Economic substance for Jersey funds
The Jersey economic substance scheme has been in existence for almost three years now. On the one hand, its scope has recently widened to include partnerships as well as self-managed business funds; but on the other hand, certain exemptions apply so that partnerships (and in many cases corporations) acting as fund vehicles are out of scope. The purpose of this note is to provide information on the impact of the economic substance regime on the Jersey fund industry.
The economic substance regime is set out in two main pieces of legislation, the Taxation (Companies – Economic Substance) (Jersey) Act 2019 (which came into force on 1 January 2019 and was amended on 4 June 2021 to incorporate the companies funds in scope) (the “Business Substances Act“), and the Taxation (Partnerships – Economic Substance) (Jersey) Act 2021 (which came into force with effect from 30 June 2021, opening up the scope of partnerships) (the “Substance of Partnerships Act partnerships”) (together the “Substance laws”).
A company or partnership will fall within the scope of the economic substance regime if it is a “resident company” or a “resident partnership” which carries out one or more “relevant activities” and receives gross income of relevant activity. A company will be a ‘resident company’ for substance purposes if it is resident for tax purposes in Jersey.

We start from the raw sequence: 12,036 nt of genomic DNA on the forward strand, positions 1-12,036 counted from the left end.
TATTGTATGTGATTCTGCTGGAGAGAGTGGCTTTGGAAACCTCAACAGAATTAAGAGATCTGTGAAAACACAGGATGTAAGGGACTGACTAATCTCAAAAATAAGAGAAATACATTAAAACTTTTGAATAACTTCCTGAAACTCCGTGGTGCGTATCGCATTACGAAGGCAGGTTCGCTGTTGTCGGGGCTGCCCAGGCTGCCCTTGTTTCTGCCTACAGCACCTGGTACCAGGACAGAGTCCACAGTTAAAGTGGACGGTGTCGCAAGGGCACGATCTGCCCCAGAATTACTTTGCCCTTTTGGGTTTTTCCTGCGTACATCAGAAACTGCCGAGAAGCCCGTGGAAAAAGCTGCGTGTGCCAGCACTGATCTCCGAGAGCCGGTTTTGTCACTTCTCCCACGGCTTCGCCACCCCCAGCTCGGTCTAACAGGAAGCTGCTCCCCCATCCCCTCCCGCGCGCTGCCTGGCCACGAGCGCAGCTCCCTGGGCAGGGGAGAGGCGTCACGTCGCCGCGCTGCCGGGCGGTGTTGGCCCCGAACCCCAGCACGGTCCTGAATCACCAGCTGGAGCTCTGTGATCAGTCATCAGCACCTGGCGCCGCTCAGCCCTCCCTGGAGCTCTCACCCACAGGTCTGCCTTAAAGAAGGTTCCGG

A company registered in Jersey will normally be tax resident in Jersey unless its central management and control is in another jurisdiction which has the highest corporate tax rate of 10% or more. Similarly, overseas companies may be tax resident in Jersey where central management and control is in Jersey.
A partnership will be a “resident partnership” if certain conditions are met, but being “resident” for substance does not make the partnership in question taxable in Jersey – partnerships continue to be transparent for tax purposes of Jersey. A partnership governed by Jersey law will generally be deemed to be resident in Jersey unless its “place of effective management” (“POEM”) is in a jurisdiction where the partnership is subject to a substance regime. substantially similar economic or highest income tax rate of any person is at least 10%. A company’s POEM is where the key management and business decisions necessary to conduct its business are made. A non-Jersey partnership resides in Jersey if its POEM is in Jersey.